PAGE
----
The Elgin Military Museum may well be the only military museum on the continent that has artifacts related to an elephant. However, Jumbo, the largest elephant ever held in captivity, met his demise here in St. Thomas, Ontario on September 15, 1885. In 1985, in commemoration of the 100th anniversary of his death, a life-size monument of this gentle animal was installed on the brow of the hill a hundred yards up the street from the Museum. Finding a home for the monument had proved to be a significant problem until several members of the museum board (who just happened to serve on the Jumbo Monument Committee) convinced other members of the museum board to permit the statue of Jumbo to be placed in the parking lot the museum had just built on Talbot Street.
Name became a Symbol of all Things Large
Born in present day Mali, Africa in 1861, after capture, Jumbo was sent first to the Paris Zoo and then on to the London Zoo. In 1882, zoo patrons petitioned Queen Victoria asking that she step in and not permit him to be sold to P.T. Barnum for his circus. His size was reported to be 10 feet 7 inches (3.25 metres) when in the London Zoo, and at the time of his death, he was said to be approximately 13 feet 1 inch (4 metres) tall. His name, Jumbo, has now come to mean anything extraordinarily large - an ignominious end to the story of such a noble creature.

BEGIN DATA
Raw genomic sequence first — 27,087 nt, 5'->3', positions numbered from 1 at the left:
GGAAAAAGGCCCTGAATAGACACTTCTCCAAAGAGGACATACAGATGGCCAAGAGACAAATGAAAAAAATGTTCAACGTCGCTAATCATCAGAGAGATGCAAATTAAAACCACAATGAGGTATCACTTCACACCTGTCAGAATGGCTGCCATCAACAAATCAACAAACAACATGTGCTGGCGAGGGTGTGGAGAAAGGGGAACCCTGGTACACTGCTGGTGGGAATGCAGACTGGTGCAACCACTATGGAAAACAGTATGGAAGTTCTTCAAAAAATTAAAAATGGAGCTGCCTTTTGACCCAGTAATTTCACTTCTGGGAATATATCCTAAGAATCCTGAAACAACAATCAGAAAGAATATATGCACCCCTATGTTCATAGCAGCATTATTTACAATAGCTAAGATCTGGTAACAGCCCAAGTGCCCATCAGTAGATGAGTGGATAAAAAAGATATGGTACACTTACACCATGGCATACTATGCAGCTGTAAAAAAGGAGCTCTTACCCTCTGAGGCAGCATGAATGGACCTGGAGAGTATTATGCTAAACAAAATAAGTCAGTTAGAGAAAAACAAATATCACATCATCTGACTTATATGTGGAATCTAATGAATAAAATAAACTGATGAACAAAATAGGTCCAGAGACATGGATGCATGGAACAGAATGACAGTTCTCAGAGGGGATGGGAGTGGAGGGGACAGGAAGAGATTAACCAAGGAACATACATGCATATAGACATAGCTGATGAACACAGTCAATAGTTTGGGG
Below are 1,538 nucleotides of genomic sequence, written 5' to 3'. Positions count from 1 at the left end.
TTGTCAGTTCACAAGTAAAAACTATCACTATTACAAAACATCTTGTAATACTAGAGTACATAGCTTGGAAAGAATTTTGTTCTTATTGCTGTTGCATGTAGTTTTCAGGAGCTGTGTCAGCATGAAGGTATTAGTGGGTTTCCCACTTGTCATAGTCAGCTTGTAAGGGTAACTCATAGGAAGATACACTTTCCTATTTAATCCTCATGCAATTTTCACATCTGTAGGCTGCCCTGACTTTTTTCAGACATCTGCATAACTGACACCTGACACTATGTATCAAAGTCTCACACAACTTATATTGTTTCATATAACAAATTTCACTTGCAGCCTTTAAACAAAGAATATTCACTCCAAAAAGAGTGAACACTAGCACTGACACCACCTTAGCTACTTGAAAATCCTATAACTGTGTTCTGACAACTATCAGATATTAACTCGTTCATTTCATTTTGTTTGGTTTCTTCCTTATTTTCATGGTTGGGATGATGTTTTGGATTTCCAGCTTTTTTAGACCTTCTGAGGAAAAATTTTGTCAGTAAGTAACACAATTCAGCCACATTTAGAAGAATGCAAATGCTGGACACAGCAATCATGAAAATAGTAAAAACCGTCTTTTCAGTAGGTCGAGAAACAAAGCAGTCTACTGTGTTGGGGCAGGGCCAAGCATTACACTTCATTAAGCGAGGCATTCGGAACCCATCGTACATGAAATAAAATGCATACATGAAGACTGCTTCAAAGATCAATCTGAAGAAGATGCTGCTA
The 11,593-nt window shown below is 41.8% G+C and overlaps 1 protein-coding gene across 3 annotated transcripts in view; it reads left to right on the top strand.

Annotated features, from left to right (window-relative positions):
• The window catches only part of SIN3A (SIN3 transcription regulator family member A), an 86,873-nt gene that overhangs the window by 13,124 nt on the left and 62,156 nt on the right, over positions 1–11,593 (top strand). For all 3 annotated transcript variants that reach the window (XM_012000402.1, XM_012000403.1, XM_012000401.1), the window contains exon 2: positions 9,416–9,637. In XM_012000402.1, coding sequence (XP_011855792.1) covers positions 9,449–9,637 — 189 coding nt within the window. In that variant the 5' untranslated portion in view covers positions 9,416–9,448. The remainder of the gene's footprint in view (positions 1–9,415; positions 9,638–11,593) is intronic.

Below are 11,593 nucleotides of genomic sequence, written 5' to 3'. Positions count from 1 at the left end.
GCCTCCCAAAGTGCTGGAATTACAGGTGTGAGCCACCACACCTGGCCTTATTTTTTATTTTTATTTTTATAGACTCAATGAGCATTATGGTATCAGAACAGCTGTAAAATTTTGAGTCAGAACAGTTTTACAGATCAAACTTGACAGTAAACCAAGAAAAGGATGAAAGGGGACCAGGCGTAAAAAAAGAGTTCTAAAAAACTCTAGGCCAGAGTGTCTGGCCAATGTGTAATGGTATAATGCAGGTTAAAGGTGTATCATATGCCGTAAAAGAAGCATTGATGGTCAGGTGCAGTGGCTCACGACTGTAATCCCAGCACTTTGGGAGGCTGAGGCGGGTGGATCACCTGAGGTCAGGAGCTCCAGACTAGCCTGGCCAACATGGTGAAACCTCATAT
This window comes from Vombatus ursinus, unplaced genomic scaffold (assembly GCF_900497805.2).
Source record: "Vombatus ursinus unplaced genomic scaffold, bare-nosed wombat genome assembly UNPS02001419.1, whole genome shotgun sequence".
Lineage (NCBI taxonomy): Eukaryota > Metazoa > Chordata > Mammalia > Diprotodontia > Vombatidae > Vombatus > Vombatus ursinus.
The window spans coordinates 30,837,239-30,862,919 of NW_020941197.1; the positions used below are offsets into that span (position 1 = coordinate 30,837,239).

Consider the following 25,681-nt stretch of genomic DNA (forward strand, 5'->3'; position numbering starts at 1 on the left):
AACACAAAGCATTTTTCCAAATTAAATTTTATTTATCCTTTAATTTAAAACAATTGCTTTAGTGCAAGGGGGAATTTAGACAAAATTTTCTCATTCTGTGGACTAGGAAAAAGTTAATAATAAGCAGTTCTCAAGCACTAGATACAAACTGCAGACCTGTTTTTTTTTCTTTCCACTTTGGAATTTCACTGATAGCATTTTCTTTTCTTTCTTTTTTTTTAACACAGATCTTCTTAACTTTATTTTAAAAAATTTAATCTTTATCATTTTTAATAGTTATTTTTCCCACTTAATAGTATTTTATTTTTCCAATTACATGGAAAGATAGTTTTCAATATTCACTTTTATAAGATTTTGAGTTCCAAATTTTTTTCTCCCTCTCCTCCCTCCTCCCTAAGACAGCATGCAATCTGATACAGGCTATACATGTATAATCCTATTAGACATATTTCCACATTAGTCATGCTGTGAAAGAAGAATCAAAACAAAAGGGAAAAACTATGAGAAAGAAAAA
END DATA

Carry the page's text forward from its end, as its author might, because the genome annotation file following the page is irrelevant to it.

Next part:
Met his Demise
A much repeated, if not totally accurate story, states that after an evening performance of the Barnum Circus in St. Thomas, Jumbo and a young elephant known as Tom Thumb were being led by their trainer, Mr. Scott, to their special rail cars. When an unscheduled freight train came down the track, Jumbo pushed his trainer and Tom Thumb to the side but was unable to get out of the way himself and was killed. It is said by some that elephants are terrified of ditches like those beside the tracks and perhaps this is the reason he failed to step out of the way into the ditch.
Hannibal is Waiting for You
With a very large cement statue to Jumbo the elephant steps from The Elgin Military Museum, it is a given that we have some artifacts related to this majestic animal - although they are not always in a featured exhibit. Hannibal, an original carousel horse from the Conklin midway, however is always there for your enjoyment.